“One of the defining moments of my life came in the fourth grade – the year I was Mrs. Duncan’s student. She encouraged me to read, and she often stayed after school to work with me… she helped me to not be afraid of being smart. She was my first true liberator who made me feel that I mattered.” – Oprah Winfrey, on her mentors.

We’ve all had a mentor like Mrs. Duncan in our life. More than two-thirds of CEOs report having mentors. If you’re looking to be a mentor to someone at work, know that mentorship has many flavors. But, all forms of mentoring have common practices, as highlighted in the story above, that make it successful:

  • Having an authentic relationship. Research by University of Wisconsin has shown that unless mentors and their mentees have a connected relationship, like a friendship, the impact of mentoring is negligible. It is the care and personal investment of the mentor in his/ her mentee, that makes a difference.
  • Building character over competence. Mentoring isn’t all about skill building or job competency. The best leaders go beyond competency, focusing on shaping other people’s character, values, self-awareness, empathy, and capacity for respect. Just like Mrs. Duncan did, for Oprah.
  • More cheerleading. Constructive feedback is necessary. But, as a mentor, you are rooting for your mentee. Stay high on the optimism before being critical – use venture capitalist Anthony Tjan’s 24×3 rule. Each time you hear a new idea, spend atleast 24 seconds, 24 minutes, or 24 hours thinking about why the idea is good before you criticize it.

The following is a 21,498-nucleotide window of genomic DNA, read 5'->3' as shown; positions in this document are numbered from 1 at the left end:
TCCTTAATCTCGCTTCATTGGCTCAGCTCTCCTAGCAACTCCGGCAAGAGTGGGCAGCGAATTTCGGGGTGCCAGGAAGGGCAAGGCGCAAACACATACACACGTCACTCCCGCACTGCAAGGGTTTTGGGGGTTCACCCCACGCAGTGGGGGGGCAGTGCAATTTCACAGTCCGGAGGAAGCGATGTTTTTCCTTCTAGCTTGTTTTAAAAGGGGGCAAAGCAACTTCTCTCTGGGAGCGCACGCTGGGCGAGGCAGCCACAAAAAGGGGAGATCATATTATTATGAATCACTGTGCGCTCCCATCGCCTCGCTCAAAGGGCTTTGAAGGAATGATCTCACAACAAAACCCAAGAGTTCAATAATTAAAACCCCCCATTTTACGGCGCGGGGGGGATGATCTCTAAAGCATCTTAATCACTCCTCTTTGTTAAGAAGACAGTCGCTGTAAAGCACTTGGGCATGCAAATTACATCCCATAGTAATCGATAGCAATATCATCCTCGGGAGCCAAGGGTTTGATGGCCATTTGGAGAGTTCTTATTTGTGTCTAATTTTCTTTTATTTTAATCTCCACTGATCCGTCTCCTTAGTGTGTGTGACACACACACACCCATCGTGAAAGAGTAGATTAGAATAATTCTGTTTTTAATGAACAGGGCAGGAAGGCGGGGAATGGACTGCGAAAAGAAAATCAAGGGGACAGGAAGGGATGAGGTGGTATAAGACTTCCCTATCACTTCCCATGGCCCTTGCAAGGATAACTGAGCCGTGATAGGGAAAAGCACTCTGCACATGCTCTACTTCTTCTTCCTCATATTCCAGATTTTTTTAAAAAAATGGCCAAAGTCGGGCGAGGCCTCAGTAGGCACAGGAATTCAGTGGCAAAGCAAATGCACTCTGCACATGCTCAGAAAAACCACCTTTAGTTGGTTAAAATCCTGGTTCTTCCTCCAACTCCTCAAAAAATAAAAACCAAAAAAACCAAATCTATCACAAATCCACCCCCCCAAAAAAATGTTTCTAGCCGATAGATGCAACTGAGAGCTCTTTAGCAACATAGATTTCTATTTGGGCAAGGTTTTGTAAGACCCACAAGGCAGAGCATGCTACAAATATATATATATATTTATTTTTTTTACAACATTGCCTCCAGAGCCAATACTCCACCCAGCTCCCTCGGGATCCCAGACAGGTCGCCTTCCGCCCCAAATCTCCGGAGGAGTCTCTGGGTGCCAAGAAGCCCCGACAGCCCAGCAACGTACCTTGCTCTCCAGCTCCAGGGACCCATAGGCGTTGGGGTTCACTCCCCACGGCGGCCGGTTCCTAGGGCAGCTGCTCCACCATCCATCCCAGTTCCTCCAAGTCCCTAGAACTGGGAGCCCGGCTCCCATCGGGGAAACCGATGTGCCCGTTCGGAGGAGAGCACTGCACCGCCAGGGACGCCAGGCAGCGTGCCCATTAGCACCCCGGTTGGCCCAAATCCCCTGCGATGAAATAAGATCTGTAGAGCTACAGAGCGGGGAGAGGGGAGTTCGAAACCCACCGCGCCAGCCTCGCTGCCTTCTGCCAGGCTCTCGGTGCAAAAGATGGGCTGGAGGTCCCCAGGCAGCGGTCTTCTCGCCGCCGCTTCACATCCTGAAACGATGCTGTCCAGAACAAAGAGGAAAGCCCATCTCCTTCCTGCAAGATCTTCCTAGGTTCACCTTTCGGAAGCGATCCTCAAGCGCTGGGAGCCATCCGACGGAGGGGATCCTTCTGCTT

With the above foundation in place, when you are ready to mentor, add these three questions to your toolbox:

  1. What does success look like to you? We all want success, and, everyone’s idea of it is different. Find out your mentee’s notion of success, be it for their life, a present challenge they have, or their job. It’ll help highlight their values, prioritize actions, and define outcomes.
  2. What is in your control right now? This is ideal for when someone is in a crisis, feeling overwhelmed or stressed. It shifts the focus from ruminating about factors outside their control, to what they can do about the situation. It offers short-term, stop-gap solutions, while you work on long-term ones.
  3. Would you like to tell me a little more? As a mentor, your role is to help your mentee form their own opinion/ thoughts, instead of offering yours. This question prompts a more detailed exploration of the current topic. It can help reveal possibilities, more solutions, new perspectives, biases, and what not.

As American politician John Crosby said, “Mentoring is a brain to pick, an ear to listen, and a push in the right direction.” Are you gearing up for it?

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